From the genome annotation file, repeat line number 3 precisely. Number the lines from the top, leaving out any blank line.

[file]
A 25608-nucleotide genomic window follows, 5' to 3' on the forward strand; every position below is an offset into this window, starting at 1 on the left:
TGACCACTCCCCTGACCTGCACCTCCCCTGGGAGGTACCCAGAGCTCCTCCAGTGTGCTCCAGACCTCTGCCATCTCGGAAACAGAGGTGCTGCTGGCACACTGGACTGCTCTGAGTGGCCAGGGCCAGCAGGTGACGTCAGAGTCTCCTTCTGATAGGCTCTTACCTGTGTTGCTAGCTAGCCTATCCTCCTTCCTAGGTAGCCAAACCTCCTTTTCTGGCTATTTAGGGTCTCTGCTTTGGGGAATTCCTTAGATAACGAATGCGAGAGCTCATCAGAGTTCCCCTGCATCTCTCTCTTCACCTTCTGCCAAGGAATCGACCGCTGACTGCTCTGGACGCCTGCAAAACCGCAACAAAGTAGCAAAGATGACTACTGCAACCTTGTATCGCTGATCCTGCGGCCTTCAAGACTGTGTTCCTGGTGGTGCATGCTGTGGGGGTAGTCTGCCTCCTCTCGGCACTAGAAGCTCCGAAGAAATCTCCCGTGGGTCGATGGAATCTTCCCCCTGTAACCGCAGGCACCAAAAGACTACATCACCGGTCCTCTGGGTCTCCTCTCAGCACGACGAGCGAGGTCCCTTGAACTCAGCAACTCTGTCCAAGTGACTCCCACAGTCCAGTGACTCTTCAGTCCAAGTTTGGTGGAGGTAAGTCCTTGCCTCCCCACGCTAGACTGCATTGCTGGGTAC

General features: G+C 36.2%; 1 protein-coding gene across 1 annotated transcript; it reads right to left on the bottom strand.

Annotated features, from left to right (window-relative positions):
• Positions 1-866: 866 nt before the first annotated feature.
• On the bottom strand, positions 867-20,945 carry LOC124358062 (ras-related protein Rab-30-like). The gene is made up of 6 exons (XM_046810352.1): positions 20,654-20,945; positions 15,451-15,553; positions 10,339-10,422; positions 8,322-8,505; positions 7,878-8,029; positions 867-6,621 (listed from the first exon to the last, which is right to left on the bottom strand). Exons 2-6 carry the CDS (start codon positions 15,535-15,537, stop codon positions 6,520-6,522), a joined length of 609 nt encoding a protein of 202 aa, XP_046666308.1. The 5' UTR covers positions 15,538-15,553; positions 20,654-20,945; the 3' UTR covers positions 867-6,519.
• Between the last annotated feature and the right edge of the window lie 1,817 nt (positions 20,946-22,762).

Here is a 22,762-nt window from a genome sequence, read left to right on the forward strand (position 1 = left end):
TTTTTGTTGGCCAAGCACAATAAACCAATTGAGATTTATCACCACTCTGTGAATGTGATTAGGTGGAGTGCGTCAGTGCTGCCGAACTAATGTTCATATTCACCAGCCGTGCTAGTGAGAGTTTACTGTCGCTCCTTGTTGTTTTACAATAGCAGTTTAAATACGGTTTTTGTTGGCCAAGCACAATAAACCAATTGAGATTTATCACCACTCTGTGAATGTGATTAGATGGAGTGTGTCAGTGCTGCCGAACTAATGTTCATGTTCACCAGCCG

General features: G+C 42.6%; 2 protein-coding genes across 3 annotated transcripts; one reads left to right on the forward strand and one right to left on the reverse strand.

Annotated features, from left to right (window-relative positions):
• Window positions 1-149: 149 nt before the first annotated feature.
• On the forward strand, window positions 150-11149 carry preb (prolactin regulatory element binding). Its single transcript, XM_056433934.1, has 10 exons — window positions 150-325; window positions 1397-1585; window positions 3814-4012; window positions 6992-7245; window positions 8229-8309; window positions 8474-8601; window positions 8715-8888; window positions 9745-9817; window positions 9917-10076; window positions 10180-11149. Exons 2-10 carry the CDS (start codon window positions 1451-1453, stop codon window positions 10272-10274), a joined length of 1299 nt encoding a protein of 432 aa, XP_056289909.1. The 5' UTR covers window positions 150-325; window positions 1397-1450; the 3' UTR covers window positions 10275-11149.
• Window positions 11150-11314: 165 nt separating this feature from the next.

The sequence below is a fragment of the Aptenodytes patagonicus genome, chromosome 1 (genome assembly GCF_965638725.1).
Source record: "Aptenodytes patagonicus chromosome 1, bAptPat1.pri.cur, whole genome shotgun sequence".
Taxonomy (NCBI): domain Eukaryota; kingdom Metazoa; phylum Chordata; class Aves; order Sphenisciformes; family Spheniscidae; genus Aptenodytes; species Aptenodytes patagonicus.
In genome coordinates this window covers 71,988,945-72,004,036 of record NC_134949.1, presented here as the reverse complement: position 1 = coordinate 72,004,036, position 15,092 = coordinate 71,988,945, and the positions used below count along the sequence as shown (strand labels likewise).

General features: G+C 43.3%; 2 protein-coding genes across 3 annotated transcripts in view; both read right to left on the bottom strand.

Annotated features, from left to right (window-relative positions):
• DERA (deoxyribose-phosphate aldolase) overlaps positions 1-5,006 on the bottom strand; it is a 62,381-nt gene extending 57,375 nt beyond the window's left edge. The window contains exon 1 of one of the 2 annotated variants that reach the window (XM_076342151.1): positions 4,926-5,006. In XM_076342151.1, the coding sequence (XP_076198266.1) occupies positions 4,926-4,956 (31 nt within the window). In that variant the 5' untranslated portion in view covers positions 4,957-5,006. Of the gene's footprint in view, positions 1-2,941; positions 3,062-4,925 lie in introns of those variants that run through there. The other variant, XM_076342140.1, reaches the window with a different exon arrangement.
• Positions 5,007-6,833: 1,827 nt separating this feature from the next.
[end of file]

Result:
General features: G+C 36.2%; 1 protein-coding gene across 1 annotated transcript; it reads right to left on the bottom strand.